Additionally, in vivo experiments also showed that the downregulation of TMSB10 significantly reduced tumor size and prolonged the survival time of tumor-bearing mice (Fig. 6J, K). Subsequently, immunohistochemical (IHC) results showed that compared with the NC group, the expression of Ki67 (proliferation marker) and CD44 (invasion marker) in tumor tissue sections was lower in the TMSB10 knockdown group (Fig. 6L). H&E staining also showed that the invasive ability of tumors following TMSB10 knockdown was weaker than that of the NC group (Fig. 6M). In conclusion, these results suggested that TMSB10 promotes cell proliferation, migration and invasion, playing oncogenic roles in glioma.
TMSB10 promotes GBM MES transformation and facilitates macrophage infiltration
The TCGA program uses bulk RNA sequencing to identify GBM into three subtypes: proneural (PN), classical (CL) subtypes and MES subtypes. The MES subtype, accompanied by NF1 mutations, which are more common among TMSB10-high glioma samples (Fig. 5A, Additional file 1: Fig. S5A), was correlated with an abundance of macrophages, stromal activation and the worst prognosis [22, 23]. Our data showed that both the mRNA and protein expression of TMSB10 was highest in the MES GBM subtype in all three GBM datasets (Fig. 7A). Pearson correlation analysis also showed that TMSB10 was positively correlated with immune checkpoints, macrophage-related immunosuppressive molecules and stromal-related genes in six public glioma datasets and the Qilu dataset (Fig. 7B, Additional file 1: Fig. S8A, B). Further correlation analysis also showed that TMSB10 was significantly positively correlated with CD44 expression, a MES marker gene (Additional file 1: Fig. S8B). Additionally, GSEA showed that the MES gene signature was significantly enriched in TMSB10-high GBM samples (Fig. 7C, Additional file 1: Fig. S8A), implying that TMSB10 may promote the MES transformation of GBM. Chen et al.  found that PTEN deficiency, which was also upregulated in TMSB10-high GBM samples, could increase macrophage infiltration via the YAP1-LOX-β1 integrin-PYK2 axis, and the infiltrated macrophages in turn secreted SPP1 to support GBM survival. Our GSEA also showed that YAP1 signaling (CORDENONSI_YAP_CONSERVED_SIGNATURE) was significantly enriched in the TMSB10-high samples (Fig. 7B, Additional file 1: Fig. S8C). Furthermore, our Western blot assays verified that TMSB10 promoted the protein expression of MES-related genes and YAP1 and activated AKT and MAPK signaling (Fig. 7C), consistent with the above results, prompting us to conclude that TMSB10 may be associated with the infiltration and immunosuppressive transformation of macrophages. TAMs, including tumor-associated bone marrow-derived macrophages (BMDMs) and brain-resident microglial cells (MGs), are the most abundant cell population in the glioma TME, [25, 26]. We found that TMSB10 was positively correlated with the enrichment of tumor-associated BMDMs (hereinafter referred to as macrophages) but negatively correlated with the enrichment of tumor-associated MGs (Figs. 5B and 6D), suggesting that TMSB10 is involved in the recruitment of macrophages. To further confirm the role of TMSB10 in promoting macrophage migration and immunosuppressive transformation, we found that conditioned medium (CM) from TMSB10-overexpressing GBM cells significantly promoted THP-1-differentiated macrophage migration and significantly upregulated the protein expression of CD163 and SPP1, two well-known macrophage activation markers [24, 26,27,28], compared to that in the NC group, while knockdown of TMSB10 significantly inhibited these effects (Fig. 7D–G). Moreover, we then performed an immunofluorescence staining assay with our local clinical glioma patient tissues, and the results showed that the expression of CD68 (a human macrophage marker) and SPP1 (a key inflammatory protein produced by TAMs that express the pattern recognition receptor MARCO and part of the largest group of proteins with cell type-specific expression) , was enhanced in TMSB10-high glioma tissues compared to TMSB10-low tissues (Fig. 7H). Overall, these results suggested that TMSB10 promotes macrophage infiltration, thereby enabling macrophages to acquire angiogenic and immunosuppressive properties, highlighting its potential as a therapeutic target.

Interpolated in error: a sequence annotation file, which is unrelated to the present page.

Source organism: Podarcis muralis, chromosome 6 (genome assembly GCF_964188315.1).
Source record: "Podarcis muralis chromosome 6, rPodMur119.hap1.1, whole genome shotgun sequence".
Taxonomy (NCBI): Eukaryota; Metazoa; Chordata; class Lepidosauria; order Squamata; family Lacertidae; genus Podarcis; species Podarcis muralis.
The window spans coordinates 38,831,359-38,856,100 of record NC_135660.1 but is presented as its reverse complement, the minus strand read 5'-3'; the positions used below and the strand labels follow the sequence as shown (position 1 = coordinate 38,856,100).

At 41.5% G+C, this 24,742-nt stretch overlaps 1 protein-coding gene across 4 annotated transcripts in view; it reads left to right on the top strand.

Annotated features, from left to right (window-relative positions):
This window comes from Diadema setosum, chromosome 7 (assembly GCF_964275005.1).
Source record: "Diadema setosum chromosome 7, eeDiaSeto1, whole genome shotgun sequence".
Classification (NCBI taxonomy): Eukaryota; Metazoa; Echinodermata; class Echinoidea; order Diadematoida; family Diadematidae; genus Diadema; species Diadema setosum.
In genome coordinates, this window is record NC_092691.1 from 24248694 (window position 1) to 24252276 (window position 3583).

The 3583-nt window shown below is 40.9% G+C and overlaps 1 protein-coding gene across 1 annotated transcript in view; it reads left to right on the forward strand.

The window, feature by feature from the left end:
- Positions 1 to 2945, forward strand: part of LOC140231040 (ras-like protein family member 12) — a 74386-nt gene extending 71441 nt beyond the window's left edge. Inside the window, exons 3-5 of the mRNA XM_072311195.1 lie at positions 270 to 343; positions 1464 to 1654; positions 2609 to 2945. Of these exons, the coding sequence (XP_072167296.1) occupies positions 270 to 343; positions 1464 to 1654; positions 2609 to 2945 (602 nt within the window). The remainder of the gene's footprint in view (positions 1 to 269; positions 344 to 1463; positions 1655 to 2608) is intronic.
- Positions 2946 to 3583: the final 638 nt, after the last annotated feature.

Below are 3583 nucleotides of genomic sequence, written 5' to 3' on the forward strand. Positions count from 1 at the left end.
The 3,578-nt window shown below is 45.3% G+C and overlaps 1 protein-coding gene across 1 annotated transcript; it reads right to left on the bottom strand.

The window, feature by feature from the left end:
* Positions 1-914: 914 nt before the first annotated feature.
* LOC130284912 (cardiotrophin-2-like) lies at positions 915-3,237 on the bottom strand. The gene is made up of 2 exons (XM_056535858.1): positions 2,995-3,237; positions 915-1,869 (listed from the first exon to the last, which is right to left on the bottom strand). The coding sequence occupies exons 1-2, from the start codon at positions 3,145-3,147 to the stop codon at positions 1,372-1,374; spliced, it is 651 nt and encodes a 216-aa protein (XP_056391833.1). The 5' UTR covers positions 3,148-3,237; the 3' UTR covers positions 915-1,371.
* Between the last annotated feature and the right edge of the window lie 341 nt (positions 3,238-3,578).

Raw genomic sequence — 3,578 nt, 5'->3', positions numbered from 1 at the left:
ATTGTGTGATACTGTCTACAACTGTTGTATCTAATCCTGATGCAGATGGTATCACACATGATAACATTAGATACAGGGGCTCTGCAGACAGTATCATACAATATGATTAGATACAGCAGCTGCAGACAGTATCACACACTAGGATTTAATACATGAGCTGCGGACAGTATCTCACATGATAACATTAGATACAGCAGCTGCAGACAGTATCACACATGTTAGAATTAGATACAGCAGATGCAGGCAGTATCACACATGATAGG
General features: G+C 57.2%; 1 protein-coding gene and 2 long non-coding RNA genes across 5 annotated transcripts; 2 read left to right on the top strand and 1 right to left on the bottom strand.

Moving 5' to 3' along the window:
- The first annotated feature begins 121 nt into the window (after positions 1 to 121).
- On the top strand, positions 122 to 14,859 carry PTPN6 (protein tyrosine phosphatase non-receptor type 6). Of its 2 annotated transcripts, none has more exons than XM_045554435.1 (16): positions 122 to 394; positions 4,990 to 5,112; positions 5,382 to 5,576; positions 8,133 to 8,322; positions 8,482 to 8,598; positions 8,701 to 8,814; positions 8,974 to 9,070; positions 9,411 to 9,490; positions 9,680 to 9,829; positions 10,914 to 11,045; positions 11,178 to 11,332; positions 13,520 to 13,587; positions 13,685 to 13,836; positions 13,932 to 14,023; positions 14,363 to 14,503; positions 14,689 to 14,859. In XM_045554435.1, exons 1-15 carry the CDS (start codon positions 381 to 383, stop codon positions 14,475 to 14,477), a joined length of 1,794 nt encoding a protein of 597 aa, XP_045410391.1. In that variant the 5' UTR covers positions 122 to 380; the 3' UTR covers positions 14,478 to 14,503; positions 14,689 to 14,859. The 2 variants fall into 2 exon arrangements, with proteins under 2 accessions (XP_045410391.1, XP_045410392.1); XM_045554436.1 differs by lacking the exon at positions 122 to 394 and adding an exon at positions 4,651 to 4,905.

TMSB10 could be a potential immunotherapy target for glioma patients, and knockdown of TMSB10 improves the efficacy of selumetinib and anti-PD1 treatment in glioma